Jim's Corner Blog

M84 and M86

M84 and M86 (
includes not only M84 and M86, but also M88, M89, M90, NGC 4478, and many other Virgo Cluster galaxies.)
(Jon Talbot)

Charles Messier discovered M 84 and M86 on March 18, 1781 and subsequently added both to his catalog.

Describing M84, Messier noted:

Nebula without star, inVirgo; the center is a bit brilliant, surrounded with a slight nebulosity: its brightness & its appearance resemble that of those in this Catalogue, No.s 59 & 60.”

M86 was described by Messier as:

nebula without star, inVirgo, on the parallel & very near to the nebula above, No. 84: their appearances are the same, & both appear together in the same field of the telescope.”

John Herschel catalogued M84 as h 1237 and later added it to the General Catalogue as GC 2930, describing it as:

Very bright; pretty large; round; pretty suddenly brighter toward the middle; mottled.”

M84 is an E1 Hubble elliptical galaxy and M86 is an E3 elliptical galaxy.

M84 is situated in the inner core of the Virgo Cluster, a region populated with galaxies, including M49, M60, M86, M87. the edge-on spirals NGC 4388 and NGC 4402, the elliptical galaxy NGC 4387, the barred spirals NGC 4413 and NGC 4425, and the interacting galaxies NGC 4438 and NGC 4435. M84 is part of Markarian’s Chain, a stretch of galaxies that appear in a curved line when seen from Earth and the subject of the next Cosmic Duets writeup. Named after Armenian astrophysicist Benjamin E. Markarian, who discovered the galaxies’ common motion in the early 1960s. Some of the galaxies are superimposed, but others appear to move coherently.

Studies of radio wavelengths and images taken by the Hubble Space Telescope in 1997 have revealed two jets of matter emanating from the core of M84 and a disk of rapidly rotating stars and gas, which indicates that the galaxy contains a supermassive black hole at its centre. The black hole has an estimated mass of 1.5 billion solar masses.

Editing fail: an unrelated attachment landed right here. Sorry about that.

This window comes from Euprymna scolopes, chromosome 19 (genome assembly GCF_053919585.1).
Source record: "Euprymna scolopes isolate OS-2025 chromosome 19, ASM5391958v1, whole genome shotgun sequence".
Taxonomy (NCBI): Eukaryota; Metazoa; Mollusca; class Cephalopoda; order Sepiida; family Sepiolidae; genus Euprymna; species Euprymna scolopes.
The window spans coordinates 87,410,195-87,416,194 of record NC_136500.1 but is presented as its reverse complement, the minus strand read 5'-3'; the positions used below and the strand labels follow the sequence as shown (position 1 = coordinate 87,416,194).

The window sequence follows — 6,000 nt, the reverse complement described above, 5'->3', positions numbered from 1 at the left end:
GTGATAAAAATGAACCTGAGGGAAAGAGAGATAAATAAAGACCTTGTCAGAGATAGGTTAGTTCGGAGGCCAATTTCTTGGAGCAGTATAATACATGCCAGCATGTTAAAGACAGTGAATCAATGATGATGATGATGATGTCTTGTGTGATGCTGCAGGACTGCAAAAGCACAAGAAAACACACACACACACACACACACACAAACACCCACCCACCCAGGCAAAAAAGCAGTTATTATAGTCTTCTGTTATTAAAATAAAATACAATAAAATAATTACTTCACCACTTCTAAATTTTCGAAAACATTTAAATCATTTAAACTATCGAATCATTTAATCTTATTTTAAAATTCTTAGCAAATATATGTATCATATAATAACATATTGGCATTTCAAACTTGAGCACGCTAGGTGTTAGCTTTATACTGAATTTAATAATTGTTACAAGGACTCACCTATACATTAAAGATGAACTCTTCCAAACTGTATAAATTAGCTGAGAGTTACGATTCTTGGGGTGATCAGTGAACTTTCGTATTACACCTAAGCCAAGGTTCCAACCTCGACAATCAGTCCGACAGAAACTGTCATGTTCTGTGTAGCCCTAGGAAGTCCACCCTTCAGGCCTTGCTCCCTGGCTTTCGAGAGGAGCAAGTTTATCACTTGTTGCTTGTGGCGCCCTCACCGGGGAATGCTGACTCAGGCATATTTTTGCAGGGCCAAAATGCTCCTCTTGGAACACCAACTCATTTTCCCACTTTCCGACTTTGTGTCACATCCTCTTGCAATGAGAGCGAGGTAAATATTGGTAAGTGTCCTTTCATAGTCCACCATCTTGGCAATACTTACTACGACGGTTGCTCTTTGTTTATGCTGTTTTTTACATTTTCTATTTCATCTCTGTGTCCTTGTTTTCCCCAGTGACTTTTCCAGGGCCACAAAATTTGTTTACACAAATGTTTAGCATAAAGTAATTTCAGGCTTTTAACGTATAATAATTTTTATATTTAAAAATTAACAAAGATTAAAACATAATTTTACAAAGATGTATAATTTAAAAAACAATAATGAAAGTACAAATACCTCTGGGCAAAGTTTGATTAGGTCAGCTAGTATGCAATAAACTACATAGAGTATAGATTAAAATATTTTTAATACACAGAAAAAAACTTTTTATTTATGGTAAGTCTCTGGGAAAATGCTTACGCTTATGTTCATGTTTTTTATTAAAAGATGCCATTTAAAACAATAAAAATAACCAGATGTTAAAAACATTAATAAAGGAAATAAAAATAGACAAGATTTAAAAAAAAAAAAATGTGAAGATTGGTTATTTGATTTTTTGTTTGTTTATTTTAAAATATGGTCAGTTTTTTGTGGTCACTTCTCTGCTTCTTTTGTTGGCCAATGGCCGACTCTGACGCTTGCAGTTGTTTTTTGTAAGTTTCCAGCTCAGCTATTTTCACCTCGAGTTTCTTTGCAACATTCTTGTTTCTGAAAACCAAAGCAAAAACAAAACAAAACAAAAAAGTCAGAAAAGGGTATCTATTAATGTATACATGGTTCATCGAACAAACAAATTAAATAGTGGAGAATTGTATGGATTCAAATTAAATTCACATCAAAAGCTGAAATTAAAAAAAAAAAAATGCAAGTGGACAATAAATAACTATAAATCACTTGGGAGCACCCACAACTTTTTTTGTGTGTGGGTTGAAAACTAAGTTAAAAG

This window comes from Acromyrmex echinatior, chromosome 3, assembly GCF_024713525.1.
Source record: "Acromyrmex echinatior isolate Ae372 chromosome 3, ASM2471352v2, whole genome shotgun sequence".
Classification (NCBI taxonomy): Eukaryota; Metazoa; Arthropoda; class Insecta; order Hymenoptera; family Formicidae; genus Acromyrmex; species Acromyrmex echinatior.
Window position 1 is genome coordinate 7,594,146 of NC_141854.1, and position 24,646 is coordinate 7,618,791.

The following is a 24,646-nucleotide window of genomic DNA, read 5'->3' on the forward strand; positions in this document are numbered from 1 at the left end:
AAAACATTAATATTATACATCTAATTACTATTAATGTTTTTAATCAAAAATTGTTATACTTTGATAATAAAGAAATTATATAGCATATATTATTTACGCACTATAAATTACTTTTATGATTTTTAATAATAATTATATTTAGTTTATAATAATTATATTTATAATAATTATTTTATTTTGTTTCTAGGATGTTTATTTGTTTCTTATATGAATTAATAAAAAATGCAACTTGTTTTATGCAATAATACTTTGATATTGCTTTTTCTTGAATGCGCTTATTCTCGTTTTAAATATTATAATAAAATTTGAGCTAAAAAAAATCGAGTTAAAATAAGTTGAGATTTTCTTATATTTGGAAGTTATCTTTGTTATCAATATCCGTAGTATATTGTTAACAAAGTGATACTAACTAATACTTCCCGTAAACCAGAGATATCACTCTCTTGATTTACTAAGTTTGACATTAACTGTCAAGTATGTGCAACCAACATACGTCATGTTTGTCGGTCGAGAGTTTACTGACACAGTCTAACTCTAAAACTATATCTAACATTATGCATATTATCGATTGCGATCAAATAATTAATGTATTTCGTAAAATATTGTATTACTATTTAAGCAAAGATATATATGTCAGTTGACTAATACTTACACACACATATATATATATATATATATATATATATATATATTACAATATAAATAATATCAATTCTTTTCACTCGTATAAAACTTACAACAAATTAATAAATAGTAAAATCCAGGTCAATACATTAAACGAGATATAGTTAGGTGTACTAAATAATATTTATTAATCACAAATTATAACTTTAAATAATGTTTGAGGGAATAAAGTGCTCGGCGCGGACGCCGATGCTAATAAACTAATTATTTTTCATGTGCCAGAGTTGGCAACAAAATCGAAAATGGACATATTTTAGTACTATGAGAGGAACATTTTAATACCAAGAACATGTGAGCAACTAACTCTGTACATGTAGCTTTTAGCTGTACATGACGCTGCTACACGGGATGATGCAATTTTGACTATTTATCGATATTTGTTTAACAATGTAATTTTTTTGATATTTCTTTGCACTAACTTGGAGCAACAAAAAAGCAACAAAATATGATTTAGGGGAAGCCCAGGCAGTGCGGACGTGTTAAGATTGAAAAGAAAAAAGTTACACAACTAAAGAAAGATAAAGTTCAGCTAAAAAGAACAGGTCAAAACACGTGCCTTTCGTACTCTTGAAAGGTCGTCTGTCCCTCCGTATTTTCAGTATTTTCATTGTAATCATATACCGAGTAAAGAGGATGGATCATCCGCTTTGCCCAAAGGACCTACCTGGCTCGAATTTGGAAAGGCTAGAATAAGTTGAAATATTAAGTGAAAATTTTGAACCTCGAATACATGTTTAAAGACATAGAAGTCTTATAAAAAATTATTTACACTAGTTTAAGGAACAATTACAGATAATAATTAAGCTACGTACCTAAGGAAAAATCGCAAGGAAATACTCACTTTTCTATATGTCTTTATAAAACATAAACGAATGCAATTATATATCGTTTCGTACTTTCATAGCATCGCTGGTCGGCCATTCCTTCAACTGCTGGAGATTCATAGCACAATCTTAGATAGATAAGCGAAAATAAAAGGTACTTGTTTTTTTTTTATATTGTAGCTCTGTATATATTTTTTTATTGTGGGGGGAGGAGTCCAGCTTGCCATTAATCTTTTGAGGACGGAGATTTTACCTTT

M86 is also a member of the inner core Virgo Cluster. M86 is experiencing ram pressure stripping and losing gas as a result of moving through the Virgo Cluster at such a high velocity. The galaxy is leaving behind an enormous trail of hot gas, visible in images taken by the Chandra X-ray Observatory.

M86 is approaching the Milky Way at 244 km/s (419 km/s according to some sources), which is unusual for a member of the Virgo Cluster because the entire cluster is receding from Earth at an average velocity of 1,000 km/s. M86 displays the highest blueshift (fastest approaching velocity) of all Messier objects. It seems to be moving toward Earth because it is really moving towards the center of the Virgo Cluster rom the opposite side, thus explaining the blueshift. Because of its enormous mass, the cluster’s core has a strong gravitational field, one that can accelerate any galaxy’s velocity to that observed in M86. For example, IC 3258, another member of the cluster, is approaching us at 517 km/s.

Although this Cosmic Duet can be observed through a 4” refractor in dark skies, this author has found this pair much more satisfying to observe through a 130 mm apochromat refractor or an 8” SCT. The extra aperture over 4” helps to spot additional Virgo cluster objects in the field-of-view. Medium-low to medium magnifications are appropriate.